Howard County planning board approves zoning amendments for new courthouse development plans

Plans for a new county courthouse took a step forward Thursday when the county's planning board approved zoning amendments for the proposed location on Bendix Road in Columbia. The zoning amendments identified the courthouse as a permitted use for the property's zoning type, "Employment Center-Industrial." The zoning amendments are necessary in order to move forward with the proposed development of a new courthouse on the property, according to the Department of Planning and Zoning's technical staff. (Ho. Co. Times)

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Ocean City offshore wind project won't deter tourists, developer says

Scores of wind turbines off Ocean City's coast, many standing about as tall as the Washington Monument, likely won't lower property values and may even become a tourism draw, a new report suggests. The economic analysis prepared on behalf of U.S. Wind Inc. seeks to allay concerns among Ocean City officials that the proposed structures will turn off tourists and mar the resort's iconic ocean views. (Daily Times)

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Cherry Hill arts festival gives community reason to celebrate

Nearly 200 people gathered Saturday afternoon in Cherry Hill’s Reedbird Park to celebrate a community that organizers say is too often characterized by crime and poverty. “Just look around — there's no gunfighting, no cussing, no one selling drugs,” said Quinn Tyler Wise, a local resident who showcased his handmade dolls during the first Cherry Hill Arts & Music Festival. “It feels like Cherry Hill’s at peace, like when I was younger.” (Balt. Sun)

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August 18 // Work crew removes Taney statue from Maryland State House grounds

Workers dismantled a 145-year-old statue of Supreme Court Justice Roger B. Taney outside the Maryland State House shortly after midnight Friday, the latest ripple effect from last weekend’s deadly violence at a rally of white supremacists in Charlottesville. Maryland Gov. Larry Hogan (R) said his revulsion at what happened in Charlottesville — at a demonstration purportedly in defense of a statue of Confederate Gen. Robert E. Lee — prompted him to change his mind about the Taney statute and push for its removal, an act long sought by civil rights groups. (Wash. Post)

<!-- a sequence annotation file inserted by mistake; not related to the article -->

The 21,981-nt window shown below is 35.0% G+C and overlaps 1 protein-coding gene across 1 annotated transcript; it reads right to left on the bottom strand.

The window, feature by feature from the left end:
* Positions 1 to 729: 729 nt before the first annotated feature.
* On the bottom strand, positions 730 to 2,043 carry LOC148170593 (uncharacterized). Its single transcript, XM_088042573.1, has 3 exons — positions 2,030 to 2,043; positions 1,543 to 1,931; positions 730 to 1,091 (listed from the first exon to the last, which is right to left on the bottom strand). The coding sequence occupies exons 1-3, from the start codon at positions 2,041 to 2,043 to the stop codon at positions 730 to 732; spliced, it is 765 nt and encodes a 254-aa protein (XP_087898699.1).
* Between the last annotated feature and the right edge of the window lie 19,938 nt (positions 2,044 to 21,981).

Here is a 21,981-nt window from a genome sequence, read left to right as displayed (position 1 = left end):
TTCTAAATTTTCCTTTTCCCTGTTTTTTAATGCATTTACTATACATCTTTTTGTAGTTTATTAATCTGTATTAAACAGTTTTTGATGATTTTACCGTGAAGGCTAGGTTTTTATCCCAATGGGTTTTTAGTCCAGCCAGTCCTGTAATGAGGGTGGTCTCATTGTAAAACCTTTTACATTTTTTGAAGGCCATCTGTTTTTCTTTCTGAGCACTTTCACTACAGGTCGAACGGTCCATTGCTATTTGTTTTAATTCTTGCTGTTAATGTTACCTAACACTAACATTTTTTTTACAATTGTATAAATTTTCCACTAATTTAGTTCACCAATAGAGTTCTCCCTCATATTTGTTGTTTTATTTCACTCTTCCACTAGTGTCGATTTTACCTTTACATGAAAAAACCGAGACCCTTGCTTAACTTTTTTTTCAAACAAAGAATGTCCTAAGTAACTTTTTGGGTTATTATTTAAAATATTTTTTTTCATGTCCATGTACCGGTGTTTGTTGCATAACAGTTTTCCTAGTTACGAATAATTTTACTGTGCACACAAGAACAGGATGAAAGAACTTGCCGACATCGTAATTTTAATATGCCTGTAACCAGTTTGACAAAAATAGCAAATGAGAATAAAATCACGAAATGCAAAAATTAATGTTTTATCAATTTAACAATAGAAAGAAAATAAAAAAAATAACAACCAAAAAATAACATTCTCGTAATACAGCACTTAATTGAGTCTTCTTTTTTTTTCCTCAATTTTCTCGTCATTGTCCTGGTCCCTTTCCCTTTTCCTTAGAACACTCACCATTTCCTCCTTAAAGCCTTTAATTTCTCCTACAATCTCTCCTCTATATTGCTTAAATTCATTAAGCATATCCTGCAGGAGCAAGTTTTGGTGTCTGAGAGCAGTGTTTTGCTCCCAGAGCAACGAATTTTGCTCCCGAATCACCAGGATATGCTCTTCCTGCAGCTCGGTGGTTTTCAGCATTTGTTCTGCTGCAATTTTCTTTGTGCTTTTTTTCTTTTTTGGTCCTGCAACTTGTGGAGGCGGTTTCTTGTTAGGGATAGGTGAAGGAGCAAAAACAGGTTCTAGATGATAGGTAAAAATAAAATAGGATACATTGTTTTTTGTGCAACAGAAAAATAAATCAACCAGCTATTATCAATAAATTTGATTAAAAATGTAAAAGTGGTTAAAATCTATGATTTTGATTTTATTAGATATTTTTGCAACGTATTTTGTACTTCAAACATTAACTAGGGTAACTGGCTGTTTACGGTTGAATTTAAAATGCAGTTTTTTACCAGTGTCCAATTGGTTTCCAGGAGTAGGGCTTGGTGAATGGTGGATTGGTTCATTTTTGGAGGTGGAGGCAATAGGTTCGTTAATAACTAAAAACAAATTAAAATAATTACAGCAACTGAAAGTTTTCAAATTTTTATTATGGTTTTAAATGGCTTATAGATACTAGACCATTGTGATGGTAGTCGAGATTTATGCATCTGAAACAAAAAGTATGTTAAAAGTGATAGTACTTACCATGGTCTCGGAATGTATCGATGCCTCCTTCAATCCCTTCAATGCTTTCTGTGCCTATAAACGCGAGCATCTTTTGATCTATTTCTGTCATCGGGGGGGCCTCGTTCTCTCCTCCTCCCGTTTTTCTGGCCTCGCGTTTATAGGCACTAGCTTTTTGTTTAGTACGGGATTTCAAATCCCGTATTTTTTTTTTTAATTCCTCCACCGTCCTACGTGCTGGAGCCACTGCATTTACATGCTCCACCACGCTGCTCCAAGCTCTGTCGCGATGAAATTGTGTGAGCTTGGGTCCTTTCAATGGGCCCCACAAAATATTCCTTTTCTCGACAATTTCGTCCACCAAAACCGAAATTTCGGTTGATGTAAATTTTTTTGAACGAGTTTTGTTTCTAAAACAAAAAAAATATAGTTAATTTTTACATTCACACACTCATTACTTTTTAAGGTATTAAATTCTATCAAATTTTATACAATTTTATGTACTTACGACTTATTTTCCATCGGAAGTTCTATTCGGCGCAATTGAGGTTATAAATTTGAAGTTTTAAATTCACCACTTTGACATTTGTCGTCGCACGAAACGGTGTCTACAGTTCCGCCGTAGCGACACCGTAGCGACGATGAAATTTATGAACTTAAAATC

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Hogan announces $38.4 million in grants for local roads

Gov. Larry Hogan announced this week that the administration is making nearly $38.4 million in grants available for local roads in Baltimore city and municipalities and counties from Western Maryland to the Eastern Shore. The Maryland Department of Transportation has released the application that needs to be submitted by Thursday, Aug. 31, according to a news release from the governor’s office. The grants will be awarded to jurisdictions based on the existing formula for the distribution of Highway User Revenues, according to the release. "Since the beginning of our administration, we have been committed to investing in roads and bridges across the state," Hogan said in the release. (Carr. Co. Times)

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Assistant U.S. Attorney Tapped To Root Out 'Pill Mills' In Maryland

Maryland's acting top federal prosecutor this week announced the appointment of a prosecutor focused on opioid-related health care fraud. Rachel Yasser will lead that effort in Maryland. Yasser, 38, has been an assistant U.S. attorney in Maryland since 2008. Earlier this month, Attorney General Jeff Sessions said he would dispatch prosecutors to 12 cities ravaged by addiction. He said the Opioid Fraud and Abuse Detection Unit would use data to root out pill mills and track down practitioners who illegally prescribe or distribute narcotics like fentanyl and other powerful painkillers. (WBAL)

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A “Tent City” outside City Hall to press the mayor on homelessness and more

While national media swarmed City Hall this week to cover Baltimore’s overnight removal of its Confederate monuments, Mary Scott was inside one of about 20 matching red tents in front of the building to plead for a lower profile cause: The plight of Baltimore’s homeless and struggling poor. “I was more than excited to come out here and sleep in a tent,” said Scott, explaining she just recently had to leave her East Baltimore house after her boyfriend’s cousin was killed inside, making it dangerous to return. “And now I get to keep the tent and maybe use it or give it to someone in need of it,” said Scott, 34, who works as a security guard in four office buildings near City Hall. (Brew)

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Baltimore's Confederate statues under tarps as Trump, Stonewall Jackson descendants weigh in

The Confederate monuments taken down in Baltimore remained out of sight Thursday, relegated to a city-owned lot under tarps and police protection, but not out of mind for many, particularly President Donald J. Trump. “Sad to see the history and culture of our great country being ripped apart with the removal of our beautiful statues and monuments,” the president said on Twitter Thursday morning, a day after the city removed four monuments from their pedestals in an unannounced overnight operation. “You can't change history, but you can learn from it. Robert E Lee, Stonewall Jackson — who's next, Washington, Jefferson? So foolish!” (Balt. Sun)

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